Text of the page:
There was also some sequel-y one-upmanship involved. In The Killing Kind, we found out what a healthy Hendricks could do when faced with a cunning, sadistic antagonist. In Red Right Hand, I thought, “Let’s see how well he fares against an army while he’s badly injured.”

The book is dense and yet there's a feeling that there's no wasted space. How do you find the balance between informing the reader, and moving the story forward?

Thanks! That’s kind of you to say.

The fact is, my first draft was pretty bloated—and a good ten thousand words longer—so if I managed to strike a decent balance, it was the result of brutal editing. It’s not uncommon for my books to go through six or seven drafts. Red Right Hand only went through three or four, but they were painful.

A lot of the credit goes to my early readers. I’m very lucky to have some heavy hitters in my corner. My wife reviews crime fiction for a number of outlets, including Publishers Weekly. My agent used to be editor-in-chief at Doubleday. My editor has worked with the likes of Tana French and Michael Koryta. When people with that much combined know-how tell you something isn’t working, you’d be stupid not to listen to them. (Full disclosure: sometimes I don’t listen to them.)

All those words that get cut—do they get repurposed, or are they gone forever?

Occasionally, I'll recycle a line I can't bear to part with, but for the most part they're gone forever. I used to keep a file of excised fragments on my computer desktop. Now I don't bother. It was nothing more than a security blanket. Anything worth keeping, I'll remember (or inadvertently recreate).

Looking at it from the chapter level: Do you have a checklist, or anything in mind that you need to accomplish in each one, before you move on to the next?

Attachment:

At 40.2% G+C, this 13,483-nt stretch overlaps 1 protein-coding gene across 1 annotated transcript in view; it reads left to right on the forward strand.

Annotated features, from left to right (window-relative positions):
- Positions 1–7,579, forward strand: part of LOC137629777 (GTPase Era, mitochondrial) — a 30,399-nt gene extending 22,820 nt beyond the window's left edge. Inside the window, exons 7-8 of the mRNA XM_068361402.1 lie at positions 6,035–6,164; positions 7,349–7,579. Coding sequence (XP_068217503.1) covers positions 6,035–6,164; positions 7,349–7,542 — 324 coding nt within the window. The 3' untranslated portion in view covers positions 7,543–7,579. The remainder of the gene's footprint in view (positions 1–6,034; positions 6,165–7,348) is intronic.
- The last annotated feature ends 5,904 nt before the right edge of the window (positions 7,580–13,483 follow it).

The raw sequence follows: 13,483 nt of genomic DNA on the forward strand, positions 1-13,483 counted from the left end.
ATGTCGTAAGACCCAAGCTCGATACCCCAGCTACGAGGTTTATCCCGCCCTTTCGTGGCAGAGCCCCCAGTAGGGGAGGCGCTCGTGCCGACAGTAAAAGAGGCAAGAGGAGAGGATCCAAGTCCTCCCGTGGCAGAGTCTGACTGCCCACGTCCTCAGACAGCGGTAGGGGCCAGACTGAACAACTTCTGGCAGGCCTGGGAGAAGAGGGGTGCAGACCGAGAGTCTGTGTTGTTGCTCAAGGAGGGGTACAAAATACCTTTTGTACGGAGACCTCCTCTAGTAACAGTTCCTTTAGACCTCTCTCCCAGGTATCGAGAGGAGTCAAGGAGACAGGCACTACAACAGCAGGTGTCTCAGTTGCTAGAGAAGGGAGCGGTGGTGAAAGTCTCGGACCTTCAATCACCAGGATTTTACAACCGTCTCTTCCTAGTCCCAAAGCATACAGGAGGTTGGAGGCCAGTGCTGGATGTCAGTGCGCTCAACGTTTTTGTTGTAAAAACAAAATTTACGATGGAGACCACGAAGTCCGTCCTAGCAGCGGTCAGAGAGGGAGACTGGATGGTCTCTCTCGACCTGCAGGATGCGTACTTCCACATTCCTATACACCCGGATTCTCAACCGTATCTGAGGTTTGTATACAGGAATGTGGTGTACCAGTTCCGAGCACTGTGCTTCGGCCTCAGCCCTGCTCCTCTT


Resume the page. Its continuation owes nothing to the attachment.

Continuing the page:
I don’t have a checklist or anything, but generally, I like every scene to accomplish at least two (and, if possible, all four) of the following: advance the story, inform character, surprise the audience, and/or smuggle in key information that I intend to exploit later (which, okay, also technically advances the story, but the audience may not realize it at the time).

The reason I specified at least two is, crime fic fans are pretty savvy. If a scene only accomplishes one thing, its purpose will be immediately apparent to the audience. But if all your scenes are multitaskers, it’s way easier to catch your readers off guard. I like to think of it as the rodeo clown effect.

Mulholland is having a hell of a year—Revolver by Duane Swierczynski and Underground Airlines by Ben Winters being two recent standouts. How does it feel to be part of that lineup, and what's the working relationship with them like?

Honestly? I’m honored, humbled, and a little puzzled to find myself here. I’ve been a huge fan of Mulholland since long before I signed with them. They’ve published such legendary writers as Lawrence Block, James Lee Burke, and Daniel Woodrell—not to mention J.K. Rowling. And they’ve got a knack for signing authors who push the genre forward. Ben and Duane are excellent examples. So’s Lauren Beukes, whose ability at the sentence level is matched only by her prodigious imagination.